PEEP: radiographic features and associated complications.


Journal Article

Positive and expiratory pressure (PEEP) has been used for several years in the treatment of acute respiratory failure. Dramatic improvement in the chest radiograph may occur with institution of PEEP; the degree of change parallels the levels of positive and expiratory pressure used. Conversely, weaning from mechanical ventilation may be associated with deterioration in the radiographic picture despite improvement in arterial blood gases and lung compliance. Serial chest films of representative patients with adult respiratory distress syndrome are reviewed and changes in the radiographic pattern are correlated with the amount of PEEP. The efficacy of PEEP in reducing intrapulmonary shunting and improving arterial oxygenation is related to increasing functional residual capacity, with improvement of diffuse atelectasis and associated shift of pulmonary water from the alveoli to the interstitial space and pulmonary capillaries. The changing radiologic manifestations reflect these physiologic phenomena. Pulmonary barotrauma is a frequent complication of PEEP therapy. Pneumothorax, pneumomediastinum, and interstitial emphysema may lead to rapid deterioration of a patient maintained on mechanical ventilation with an already compromised respiratory status.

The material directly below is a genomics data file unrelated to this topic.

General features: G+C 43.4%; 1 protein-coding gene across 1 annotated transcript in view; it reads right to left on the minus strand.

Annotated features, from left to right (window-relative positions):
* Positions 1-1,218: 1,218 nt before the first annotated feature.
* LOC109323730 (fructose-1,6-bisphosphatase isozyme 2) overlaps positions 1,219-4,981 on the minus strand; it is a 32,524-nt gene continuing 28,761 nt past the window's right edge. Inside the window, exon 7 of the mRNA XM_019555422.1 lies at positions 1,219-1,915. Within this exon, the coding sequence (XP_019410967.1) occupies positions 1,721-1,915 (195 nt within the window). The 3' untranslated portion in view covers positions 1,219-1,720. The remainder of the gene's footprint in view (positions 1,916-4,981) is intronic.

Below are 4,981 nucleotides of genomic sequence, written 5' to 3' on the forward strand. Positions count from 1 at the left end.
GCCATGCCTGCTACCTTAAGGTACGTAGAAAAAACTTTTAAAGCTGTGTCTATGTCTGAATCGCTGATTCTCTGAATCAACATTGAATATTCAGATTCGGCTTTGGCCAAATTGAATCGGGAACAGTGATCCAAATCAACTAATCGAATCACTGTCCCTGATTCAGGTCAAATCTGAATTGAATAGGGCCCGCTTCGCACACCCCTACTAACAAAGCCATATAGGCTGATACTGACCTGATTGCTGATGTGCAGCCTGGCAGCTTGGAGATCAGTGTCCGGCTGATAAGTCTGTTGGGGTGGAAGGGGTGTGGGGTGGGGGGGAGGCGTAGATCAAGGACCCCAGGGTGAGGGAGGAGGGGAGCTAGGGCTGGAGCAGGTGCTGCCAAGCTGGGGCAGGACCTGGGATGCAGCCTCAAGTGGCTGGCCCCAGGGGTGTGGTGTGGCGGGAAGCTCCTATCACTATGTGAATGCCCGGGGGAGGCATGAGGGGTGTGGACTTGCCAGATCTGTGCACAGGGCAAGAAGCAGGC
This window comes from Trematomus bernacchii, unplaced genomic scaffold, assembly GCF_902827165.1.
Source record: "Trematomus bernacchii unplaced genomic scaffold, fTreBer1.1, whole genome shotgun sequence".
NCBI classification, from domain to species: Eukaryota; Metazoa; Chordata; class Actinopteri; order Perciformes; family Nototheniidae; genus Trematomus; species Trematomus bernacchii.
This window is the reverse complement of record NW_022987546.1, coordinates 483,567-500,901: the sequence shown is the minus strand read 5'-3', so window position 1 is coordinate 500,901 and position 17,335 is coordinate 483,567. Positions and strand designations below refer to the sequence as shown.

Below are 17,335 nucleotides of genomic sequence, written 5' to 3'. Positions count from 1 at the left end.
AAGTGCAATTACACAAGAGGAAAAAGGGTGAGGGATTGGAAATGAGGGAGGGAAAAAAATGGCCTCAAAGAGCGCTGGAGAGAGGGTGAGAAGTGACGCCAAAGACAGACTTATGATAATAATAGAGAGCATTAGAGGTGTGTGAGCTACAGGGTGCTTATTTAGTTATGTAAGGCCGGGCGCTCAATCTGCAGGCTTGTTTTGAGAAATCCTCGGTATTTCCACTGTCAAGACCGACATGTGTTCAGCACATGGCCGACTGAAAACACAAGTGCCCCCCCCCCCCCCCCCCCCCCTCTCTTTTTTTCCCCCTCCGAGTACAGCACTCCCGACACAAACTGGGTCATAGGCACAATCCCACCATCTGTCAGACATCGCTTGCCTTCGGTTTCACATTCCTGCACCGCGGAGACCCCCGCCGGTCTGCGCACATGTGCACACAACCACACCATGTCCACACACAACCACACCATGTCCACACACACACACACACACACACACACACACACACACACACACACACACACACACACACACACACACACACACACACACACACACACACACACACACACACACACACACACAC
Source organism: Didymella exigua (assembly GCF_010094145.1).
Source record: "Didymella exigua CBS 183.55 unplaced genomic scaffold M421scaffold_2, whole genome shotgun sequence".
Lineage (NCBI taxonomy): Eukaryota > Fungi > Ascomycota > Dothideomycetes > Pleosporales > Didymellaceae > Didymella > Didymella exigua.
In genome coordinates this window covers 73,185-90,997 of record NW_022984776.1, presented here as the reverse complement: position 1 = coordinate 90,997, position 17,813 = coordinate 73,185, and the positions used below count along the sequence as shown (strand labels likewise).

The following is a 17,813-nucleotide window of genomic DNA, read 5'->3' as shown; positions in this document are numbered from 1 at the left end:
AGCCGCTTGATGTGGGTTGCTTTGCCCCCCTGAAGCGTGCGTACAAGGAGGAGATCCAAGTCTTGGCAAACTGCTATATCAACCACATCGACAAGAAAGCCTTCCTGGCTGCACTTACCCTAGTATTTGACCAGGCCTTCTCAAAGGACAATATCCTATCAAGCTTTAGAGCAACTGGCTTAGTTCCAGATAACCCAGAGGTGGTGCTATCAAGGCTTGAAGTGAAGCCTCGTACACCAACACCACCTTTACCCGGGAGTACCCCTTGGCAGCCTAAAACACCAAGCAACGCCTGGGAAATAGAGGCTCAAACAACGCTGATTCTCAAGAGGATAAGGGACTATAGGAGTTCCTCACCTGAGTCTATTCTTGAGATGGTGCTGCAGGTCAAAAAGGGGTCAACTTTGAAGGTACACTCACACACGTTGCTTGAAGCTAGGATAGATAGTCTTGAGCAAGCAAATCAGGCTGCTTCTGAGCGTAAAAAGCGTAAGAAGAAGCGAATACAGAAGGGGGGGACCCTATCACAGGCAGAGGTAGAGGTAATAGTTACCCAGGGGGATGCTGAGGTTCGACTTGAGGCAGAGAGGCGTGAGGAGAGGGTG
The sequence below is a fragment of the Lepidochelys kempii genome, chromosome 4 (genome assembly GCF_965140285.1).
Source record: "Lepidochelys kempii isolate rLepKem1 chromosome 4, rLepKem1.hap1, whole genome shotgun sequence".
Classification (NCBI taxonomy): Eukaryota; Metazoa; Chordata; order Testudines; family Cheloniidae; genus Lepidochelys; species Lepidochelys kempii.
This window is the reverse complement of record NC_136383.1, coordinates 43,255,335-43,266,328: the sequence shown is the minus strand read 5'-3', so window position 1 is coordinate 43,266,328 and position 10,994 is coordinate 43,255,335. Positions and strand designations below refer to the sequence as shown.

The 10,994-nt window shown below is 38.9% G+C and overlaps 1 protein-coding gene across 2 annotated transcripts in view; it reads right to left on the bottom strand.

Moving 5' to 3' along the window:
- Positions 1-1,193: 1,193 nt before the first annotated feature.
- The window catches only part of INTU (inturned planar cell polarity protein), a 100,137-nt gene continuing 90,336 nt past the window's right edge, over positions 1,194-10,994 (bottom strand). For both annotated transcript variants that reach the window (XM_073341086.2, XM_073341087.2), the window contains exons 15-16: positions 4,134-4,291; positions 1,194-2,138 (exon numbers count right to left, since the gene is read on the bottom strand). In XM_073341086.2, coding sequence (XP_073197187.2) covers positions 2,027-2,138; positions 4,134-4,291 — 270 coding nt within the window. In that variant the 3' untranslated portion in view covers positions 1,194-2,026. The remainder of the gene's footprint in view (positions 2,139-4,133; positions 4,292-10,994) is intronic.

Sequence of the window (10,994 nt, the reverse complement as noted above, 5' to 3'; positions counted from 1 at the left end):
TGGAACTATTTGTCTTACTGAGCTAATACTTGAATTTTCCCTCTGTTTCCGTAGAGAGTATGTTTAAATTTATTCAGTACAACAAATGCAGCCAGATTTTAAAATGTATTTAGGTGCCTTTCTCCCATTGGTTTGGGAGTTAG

Full Text

Duke Authors

Cited Authors

  • McLoud, TC; Barash, PG; Ravin, CE

Published Date

  • August 1, 1977

Published In

Volume / Issue

  • 129 / 2

Start / End Page

  • 209 - 213

PubMed ID

  • 409151

Pubmed Central ID

  • 409151

International Standard Serial Number (ISSN)

  • 0361-803X

Digital Object Identifier (DOI)

  • 10.2214/ajr.129.2.209


  • eng

Conference Location

  • United States